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To start with, I'm working Perl v5.8.4 and I DO NOT have the ability to upgrade Perl or install Term::ReadKey or IO::Prompt (or really anything outside of what is in Core), so please take that into consideration when answering/commenting.

I'm trying to write a completely self contained Perl script that (among other things) prompts for a password. It needs to be cross platform compatible between Windows, AIX, and Solaris. I don't want it to echo the password as it is typed. Here's what I have:

BEGIN {
    if ($^O eq 'MSWin32') {
        require Win32::Console; 
        Win32::Console->import();
    }
}
sub get_password {
    print "Enter password: ";
    my $pass = '';
    # Change terminal settings to not display password
    if ($os eq 'MSWin32') {
        my $stdin = new Win32::Console STD_INPUT_HANDLE;
        my $orig_mode = $stdin->Mode();
        $stdin->Mode(ENABLE_LINE_INPUT | ENABLE_PROCESSED_INPUT | +ENABLE_MOUSE_INPUT);
        chomp($pass = <STDIN>);
        $stdin->Mode($orig_mode);
    }
    else {
        system('stty', '-echo');
        chomp($password = <STDIN>);
        system('stty', 'echo');
    }
    print "\n";
    return $pass;
}

This works perfectly fine on all platforms (assuming I don't use strict), however, the 4 constants used in the Win32 block throw errors against strict subs on Unix:

Bareword "STD_INPUT_HANDLE" not allowed while "strict subs" in use at script.pl line 488.
Bareword "ENABLE_LINE_INPUT" not allowed while "strict subs" in use at script.pl line 490.
Bareword "ENABLE_PROCESSED_INPUT" not allowed while "strict subs" in use at script.pl line 490.
Bareword "ENABLE_MOUSE_INPUT" not allowed while "strict subs" in use at script.pl line 490.

I can't for the life of me figure out how to make both Windows and Unix be happy with those 4 constants. If I try to define them in a Unix only block, the Windows compiler tells me that I'm redefining them.

Can I fix this? Or perhaps do it in another way? Thanks in advance for the help.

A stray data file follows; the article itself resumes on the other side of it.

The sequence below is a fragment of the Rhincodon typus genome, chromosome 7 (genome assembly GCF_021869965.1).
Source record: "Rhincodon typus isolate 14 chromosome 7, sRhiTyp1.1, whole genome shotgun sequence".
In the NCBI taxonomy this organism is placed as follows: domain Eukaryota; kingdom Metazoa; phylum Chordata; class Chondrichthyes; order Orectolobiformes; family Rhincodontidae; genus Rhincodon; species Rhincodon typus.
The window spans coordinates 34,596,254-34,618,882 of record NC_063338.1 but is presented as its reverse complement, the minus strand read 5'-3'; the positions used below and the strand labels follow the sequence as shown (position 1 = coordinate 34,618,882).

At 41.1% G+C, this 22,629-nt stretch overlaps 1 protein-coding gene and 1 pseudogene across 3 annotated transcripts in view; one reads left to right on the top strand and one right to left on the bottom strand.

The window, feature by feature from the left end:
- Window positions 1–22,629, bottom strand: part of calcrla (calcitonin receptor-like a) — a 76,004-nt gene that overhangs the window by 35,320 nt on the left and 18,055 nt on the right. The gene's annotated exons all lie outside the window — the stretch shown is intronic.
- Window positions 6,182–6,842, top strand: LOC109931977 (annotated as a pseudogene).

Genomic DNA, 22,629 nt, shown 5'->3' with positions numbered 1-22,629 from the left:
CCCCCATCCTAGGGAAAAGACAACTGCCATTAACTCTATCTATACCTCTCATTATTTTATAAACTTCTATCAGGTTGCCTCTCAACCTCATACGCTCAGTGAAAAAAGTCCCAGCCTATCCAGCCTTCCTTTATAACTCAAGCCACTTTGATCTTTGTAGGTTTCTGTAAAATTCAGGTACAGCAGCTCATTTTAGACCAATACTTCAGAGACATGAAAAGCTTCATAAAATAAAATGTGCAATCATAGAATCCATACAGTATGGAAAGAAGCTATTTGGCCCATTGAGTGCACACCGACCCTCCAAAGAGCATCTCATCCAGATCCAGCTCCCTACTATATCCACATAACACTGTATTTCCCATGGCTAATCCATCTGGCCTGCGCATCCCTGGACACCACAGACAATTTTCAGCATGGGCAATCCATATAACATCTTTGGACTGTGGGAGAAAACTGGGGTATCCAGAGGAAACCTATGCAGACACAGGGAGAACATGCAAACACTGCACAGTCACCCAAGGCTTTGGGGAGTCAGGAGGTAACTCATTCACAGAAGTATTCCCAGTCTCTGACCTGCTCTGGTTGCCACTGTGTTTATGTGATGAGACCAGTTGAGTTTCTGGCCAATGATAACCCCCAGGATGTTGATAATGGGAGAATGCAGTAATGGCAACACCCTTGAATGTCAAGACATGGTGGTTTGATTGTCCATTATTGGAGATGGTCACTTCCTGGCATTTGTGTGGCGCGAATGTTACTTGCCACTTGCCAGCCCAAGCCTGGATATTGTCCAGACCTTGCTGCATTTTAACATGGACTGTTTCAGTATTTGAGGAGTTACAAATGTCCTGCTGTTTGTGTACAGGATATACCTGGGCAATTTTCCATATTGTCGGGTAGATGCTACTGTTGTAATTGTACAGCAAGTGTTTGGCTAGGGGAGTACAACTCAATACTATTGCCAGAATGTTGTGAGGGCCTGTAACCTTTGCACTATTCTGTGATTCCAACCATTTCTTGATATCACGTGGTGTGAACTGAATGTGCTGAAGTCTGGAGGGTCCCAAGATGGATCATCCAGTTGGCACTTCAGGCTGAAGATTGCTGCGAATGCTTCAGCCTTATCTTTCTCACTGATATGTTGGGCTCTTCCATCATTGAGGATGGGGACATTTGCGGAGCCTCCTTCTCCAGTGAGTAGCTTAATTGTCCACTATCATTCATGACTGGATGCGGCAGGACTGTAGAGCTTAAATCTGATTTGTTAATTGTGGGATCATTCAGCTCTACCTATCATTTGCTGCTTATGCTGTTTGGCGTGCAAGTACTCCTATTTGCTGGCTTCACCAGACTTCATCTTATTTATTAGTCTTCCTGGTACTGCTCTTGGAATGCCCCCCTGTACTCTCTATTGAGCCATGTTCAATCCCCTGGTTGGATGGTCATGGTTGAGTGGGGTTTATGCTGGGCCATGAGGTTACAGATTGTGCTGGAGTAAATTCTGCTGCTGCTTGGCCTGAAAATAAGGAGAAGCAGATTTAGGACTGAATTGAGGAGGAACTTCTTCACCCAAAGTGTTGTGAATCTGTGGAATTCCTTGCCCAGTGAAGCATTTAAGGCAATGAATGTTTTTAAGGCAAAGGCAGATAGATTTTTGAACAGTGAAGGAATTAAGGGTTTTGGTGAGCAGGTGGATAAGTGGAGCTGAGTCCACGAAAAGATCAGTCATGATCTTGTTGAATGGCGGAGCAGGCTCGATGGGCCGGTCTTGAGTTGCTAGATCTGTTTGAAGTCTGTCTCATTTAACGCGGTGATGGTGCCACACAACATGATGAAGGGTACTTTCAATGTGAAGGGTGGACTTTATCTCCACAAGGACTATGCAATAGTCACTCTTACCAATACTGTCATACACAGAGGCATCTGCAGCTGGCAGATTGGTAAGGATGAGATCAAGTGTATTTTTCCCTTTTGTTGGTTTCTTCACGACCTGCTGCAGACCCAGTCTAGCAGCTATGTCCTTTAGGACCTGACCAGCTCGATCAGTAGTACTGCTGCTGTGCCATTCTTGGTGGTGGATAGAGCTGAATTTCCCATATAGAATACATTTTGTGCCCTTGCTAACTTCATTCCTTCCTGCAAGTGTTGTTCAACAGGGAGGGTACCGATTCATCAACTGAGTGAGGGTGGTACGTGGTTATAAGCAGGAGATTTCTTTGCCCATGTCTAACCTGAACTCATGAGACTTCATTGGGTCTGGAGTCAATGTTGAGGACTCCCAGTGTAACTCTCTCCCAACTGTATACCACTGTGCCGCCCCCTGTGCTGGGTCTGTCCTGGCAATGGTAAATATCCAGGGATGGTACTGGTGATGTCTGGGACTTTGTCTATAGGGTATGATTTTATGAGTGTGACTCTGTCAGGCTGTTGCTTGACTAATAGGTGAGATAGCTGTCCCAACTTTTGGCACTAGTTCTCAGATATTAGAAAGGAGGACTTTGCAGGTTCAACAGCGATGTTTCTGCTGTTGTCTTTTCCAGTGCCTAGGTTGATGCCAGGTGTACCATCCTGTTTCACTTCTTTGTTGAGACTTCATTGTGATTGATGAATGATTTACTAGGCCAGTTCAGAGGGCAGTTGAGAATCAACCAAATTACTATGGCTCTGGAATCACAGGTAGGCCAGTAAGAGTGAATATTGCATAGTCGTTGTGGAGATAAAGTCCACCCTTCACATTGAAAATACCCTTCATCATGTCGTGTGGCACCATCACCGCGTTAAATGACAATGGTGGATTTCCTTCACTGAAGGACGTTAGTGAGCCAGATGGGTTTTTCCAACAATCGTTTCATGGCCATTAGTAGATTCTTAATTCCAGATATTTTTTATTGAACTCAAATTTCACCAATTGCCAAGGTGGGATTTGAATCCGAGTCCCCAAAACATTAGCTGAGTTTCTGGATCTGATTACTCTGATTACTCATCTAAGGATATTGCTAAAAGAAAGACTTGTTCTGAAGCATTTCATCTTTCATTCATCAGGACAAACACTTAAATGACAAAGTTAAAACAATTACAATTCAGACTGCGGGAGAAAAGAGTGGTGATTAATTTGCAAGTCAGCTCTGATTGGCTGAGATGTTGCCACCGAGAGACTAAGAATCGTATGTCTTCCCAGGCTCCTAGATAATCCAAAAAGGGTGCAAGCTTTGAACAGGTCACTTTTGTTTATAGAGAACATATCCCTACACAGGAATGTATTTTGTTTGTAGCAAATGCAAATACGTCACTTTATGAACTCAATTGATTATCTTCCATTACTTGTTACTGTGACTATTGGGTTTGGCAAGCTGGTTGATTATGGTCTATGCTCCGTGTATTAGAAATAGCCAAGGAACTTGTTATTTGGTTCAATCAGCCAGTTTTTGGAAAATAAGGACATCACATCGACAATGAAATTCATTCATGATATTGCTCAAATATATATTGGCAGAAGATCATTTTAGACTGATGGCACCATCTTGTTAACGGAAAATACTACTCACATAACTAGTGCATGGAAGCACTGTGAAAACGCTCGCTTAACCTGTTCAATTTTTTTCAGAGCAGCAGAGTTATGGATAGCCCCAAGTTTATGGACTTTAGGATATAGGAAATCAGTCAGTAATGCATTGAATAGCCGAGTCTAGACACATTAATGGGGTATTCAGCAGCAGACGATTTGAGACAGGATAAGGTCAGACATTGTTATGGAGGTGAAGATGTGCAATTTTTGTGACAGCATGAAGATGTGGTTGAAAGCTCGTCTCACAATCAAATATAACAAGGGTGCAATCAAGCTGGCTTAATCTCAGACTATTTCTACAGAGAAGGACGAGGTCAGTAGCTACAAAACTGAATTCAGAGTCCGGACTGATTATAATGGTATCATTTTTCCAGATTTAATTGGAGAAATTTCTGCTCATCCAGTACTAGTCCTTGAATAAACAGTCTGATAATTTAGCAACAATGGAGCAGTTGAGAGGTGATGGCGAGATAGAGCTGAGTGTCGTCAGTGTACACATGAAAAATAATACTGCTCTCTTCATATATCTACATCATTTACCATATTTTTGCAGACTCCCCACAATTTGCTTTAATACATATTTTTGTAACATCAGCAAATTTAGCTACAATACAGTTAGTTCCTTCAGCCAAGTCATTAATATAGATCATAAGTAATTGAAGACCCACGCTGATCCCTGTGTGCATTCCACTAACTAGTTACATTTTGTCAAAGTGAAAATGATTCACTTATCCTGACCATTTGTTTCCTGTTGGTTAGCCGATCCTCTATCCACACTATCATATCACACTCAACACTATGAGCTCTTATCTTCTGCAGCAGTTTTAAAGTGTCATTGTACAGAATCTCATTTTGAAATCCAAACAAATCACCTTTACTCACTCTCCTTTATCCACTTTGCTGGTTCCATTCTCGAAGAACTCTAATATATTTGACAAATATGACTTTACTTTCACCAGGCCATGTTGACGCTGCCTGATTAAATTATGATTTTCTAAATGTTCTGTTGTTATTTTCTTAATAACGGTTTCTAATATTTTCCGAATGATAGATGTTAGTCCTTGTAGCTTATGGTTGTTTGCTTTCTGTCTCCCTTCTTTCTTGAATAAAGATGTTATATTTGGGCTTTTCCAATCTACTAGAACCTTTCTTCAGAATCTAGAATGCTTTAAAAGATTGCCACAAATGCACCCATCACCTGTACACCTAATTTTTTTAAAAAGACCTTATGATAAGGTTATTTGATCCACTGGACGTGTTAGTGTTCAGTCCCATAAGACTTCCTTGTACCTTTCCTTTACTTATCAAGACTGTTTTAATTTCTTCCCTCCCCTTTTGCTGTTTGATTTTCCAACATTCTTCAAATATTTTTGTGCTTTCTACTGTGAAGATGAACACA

share|improve this question
    
I do realize that in a worst case scenario I could merely determine the values of those constants and use the "magic numbers" directly, but I'd rather avoid that if possible so I don't end up with a maintenance disaster down the road. –  Morinar Feb 2 '12 at 23:14
    
A named sub definition is a compile-time operation. Putting it inside an if (is_unix) makes no difference; that's why Windows complains. You have to use eval "sub ..." to have true conditional sub definitions. –  cjm Feb 3 '12 at 2:19

2 Answers 2

up vote 4 down vote accepted

You must use parens for subroutine calls to subroutines you haven't declared. So either add parens by changing

STD_INPUT_HANDLE
ENABLE_LINE_INPUT
...

to

STD_INPUT_HANDLE()
ENABLE_LINE_INPUT()
...

or declare the subroutines when they wouldn't be declared by Win32::Console by changing

    if ($^O eq 'MSWin32') {
        require Win32::Console; 
        Win32::Console->import();
    }

to

    if ($^O eq 'MSWin32') {
        require Win32::Console; 
        Win32::Console->import();
    } else {
        eval <<'__EOI__'.';1' or die $@;
            sub STD_INPUT_HANDLE  { die }
            sub ENABLE_LINE_INPUT { die }
            ...
__EOI__
    }

A cleaner approach would be to move the OS-specific code into separate modules.

BEGIN {
    my $mod = $^O eq 'MSWin32' ? 'My::IO::Win32' : 'My::IO::Default';
    eval "require $mod" or die $@;
    $mod->import(qw( get_password ));
}
share|improve this answer
    
Works perfectly and met all of my criteria. Thanks! –  Morinar Feb 3 '12 at 15:24

You can put the Unix and Win32 versions of get_password in two separate modules, say, My::Input::Unix and My::Input::Win32, respectively, and then require the appropriate one depending on platform. Therefore, the Win32 version would not even be compiled on a Unix machine, avoiding the undefined constants etc.

share|improve this answer
    
This doesn't satisfy the requirement to create "a completely self contained Perl script" –  Igor Korkhov Feb 2 '12 at 23:24

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